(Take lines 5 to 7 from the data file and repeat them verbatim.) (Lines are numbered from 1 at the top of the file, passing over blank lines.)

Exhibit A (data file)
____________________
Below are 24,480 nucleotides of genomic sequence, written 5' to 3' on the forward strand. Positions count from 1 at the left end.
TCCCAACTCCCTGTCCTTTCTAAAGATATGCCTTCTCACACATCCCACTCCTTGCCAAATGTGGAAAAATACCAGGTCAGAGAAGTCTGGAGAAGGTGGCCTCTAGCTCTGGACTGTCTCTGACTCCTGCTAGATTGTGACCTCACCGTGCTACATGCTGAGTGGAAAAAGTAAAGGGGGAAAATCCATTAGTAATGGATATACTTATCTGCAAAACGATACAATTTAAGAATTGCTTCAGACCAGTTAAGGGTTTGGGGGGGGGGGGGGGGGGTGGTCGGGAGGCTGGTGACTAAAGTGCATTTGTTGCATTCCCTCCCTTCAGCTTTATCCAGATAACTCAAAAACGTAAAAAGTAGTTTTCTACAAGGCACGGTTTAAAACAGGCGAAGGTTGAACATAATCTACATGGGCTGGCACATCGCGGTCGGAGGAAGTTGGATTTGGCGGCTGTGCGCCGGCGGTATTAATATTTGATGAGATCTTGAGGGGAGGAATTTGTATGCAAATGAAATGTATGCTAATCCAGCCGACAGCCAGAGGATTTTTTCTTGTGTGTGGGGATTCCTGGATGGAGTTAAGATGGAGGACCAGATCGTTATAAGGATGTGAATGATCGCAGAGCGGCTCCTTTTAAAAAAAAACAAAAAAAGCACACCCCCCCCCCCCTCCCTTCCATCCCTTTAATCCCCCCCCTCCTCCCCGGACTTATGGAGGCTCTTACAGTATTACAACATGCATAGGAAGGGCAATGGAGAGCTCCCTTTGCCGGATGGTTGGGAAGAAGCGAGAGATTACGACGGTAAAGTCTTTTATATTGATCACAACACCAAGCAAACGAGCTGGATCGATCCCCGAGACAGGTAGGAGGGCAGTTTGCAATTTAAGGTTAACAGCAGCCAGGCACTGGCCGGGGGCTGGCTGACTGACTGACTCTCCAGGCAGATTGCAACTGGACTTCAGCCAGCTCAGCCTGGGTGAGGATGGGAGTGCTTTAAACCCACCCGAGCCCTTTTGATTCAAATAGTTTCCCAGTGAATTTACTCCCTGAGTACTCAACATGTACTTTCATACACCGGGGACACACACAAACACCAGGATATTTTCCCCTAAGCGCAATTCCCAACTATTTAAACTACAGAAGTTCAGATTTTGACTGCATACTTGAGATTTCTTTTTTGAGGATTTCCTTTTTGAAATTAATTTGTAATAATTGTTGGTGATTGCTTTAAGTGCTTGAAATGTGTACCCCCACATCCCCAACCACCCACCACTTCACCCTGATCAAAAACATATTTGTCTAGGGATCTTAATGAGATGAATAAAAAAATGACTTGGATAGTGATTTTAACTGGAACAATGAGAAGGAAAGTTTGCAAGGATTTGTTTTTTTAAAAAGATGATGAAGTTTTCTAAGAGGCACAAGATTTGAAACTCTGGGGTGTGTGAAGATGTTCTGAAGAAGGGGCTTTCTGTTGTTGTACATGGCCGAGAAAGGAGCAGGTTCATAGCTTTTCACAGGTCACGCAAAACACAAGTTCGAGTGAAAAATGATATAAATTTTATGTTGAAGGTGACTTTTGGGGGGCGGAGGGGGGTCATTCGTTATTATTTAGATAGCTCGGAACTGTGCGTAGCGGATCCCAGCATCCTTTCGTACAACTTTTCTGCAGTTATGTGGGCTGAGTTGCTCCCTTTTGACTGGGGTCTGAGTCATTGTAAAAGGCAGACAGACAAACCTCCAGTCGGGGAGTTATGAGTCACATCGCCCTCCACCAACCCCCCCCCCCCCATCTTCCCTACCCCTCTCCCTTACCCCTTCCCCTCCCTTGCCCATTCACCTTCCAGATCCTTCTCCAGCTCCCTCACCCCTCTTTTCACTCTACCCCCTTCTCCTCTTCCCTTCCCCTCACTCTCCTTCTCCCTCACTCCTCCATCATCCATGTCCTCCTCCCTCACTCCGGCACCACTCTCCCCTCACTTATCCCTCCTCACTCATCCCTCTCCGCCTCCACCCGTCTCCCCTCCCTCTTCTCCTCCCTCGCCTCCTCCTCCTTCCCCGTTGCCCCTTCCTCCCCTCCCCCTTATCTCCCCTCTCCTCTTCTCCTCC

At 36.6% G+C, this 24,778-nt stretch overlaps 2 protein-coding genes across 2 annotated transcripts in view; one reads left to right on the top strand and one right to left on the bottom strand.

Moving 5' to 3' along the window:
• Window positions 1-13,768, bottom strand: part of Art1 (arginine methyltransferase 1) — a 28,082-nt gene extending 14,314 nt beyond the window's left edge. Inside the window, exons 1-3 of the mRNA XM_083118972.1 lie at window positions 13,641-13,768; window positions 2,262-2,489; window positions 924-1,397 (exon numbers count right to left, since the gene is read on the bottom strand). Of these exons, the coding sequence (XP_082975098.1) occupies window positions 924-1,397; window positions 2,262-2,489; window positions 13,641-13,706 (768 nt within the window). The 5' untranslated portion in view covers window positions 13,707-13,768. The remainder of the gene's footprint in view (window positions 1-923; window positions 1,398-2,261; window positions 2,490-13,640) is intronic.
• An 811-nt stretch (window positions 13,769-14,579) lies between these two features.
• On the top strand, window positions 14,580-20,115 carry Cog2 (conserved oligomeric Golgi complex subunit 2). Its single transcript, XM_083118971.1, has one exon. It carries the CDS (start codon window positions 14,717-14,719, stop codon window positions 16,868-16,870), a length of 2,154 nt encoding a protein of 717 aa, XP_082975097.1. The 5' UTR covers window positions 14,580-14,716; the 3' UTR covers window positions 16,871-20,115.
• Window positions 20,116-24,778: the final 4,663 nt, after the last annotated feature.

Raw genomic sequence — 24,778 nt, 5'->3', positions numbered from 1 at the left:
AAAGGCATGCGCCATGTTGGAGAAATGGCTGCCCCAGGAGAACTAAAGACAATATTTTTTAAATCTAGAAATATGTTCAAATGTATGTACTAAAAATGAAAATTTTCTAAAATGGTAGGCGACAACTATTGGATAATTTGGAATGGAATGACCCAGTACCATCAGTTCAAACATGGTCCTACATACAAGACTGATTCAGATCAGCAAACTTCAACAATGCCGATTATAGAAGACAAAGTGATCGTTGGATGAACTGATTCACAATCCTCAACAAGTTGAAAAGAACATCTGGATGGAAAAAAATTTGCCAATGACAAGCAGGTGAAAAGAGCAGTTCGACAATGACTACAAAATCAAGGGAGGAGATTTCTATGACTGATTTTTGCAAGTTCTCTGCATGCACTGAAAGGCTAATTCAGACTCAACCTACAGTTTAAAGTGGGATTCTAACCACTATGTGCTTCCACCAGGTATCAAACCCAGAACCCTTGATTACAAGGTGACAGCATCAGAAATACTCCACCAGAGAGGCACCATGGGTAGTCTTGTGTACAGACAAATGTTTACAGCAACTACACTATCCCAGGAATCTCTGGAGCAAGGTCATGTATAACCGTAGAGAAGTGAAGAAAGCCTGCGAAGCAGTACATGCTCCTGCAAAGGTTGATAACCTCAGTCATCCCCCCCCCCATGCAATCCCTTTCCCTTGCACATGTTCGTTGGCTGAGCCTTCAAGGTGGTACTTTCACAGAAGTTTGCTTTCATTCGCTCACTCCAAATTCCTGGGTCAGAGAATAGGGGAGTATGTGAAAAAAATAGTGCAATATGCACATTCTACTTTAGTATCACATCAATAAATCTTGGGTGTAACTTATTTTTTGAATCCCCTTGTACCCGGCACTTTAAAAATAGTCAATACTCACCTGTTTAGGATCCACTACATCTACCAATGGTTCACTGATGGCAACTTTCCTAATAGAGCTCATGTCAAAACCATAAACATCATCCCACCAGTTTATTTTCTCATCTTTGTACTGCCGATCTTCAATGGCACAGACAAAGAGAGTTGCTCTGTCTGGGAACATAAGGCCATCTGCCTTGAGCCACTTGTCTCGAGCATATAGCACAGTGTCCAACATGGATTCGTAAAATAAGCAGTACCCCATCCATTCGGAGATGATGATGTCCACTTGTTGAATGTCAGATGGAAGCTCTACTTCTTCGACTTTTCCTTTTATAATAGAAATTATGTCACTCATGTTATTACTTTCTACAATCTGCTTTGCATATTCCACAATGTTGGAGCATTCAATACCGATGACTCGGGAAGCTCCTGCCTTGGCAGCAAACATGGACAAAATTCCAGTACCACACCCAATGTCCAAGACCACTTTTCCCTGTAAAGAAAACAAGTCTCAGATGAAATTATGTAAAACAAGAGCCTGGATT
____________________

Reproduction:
• Window positions 1-13,768, bottom strand: part of Art1 (arginine methyltransferase 1) — a 28,082-nt gene extending 14,314 nt beyond the window's left edge. Inside the window, exons 1-3 of the mRNA XM_083118972.1 lie at window positions 13,641-13,768; window positions 2,262-2,489; window positions 924-1,397 (exon numbers count right to left, since the gene is read on the bottom strand). Of these exons, the coding sequence (XP_082975098.1) occupies window positions 924-1,397; window positions 2,262-2,489; window positions 13,641-13,706 (768 nt within the window). The 5' untranslated portion in view covers window positions 13,707-13,768. The remainder of the gene's footprint in view (window positions 1-923; window positions 1,398-2,261; window positions 2,490-13,640) is intronic.
• An 811-nt stretch (window positions 13,769-14,579) lies between these two features.
• On the top strand, window positions 14,580-20,115 carry Cog2 (conserved oligomeric Golgi complex subunit 2). Its single transcript, XM_083118971.1, has one exon. It carries the CDS (start codon window positions 14,717-14,719, stop codon window positions 16,868-16,870), a length of 2,154 nt encoding a protein of 717 aa, XP_082975097.1. The 5' UTR covers window positions 14,580-14,716; the 3' UTR covers window positions 16,871-20,115.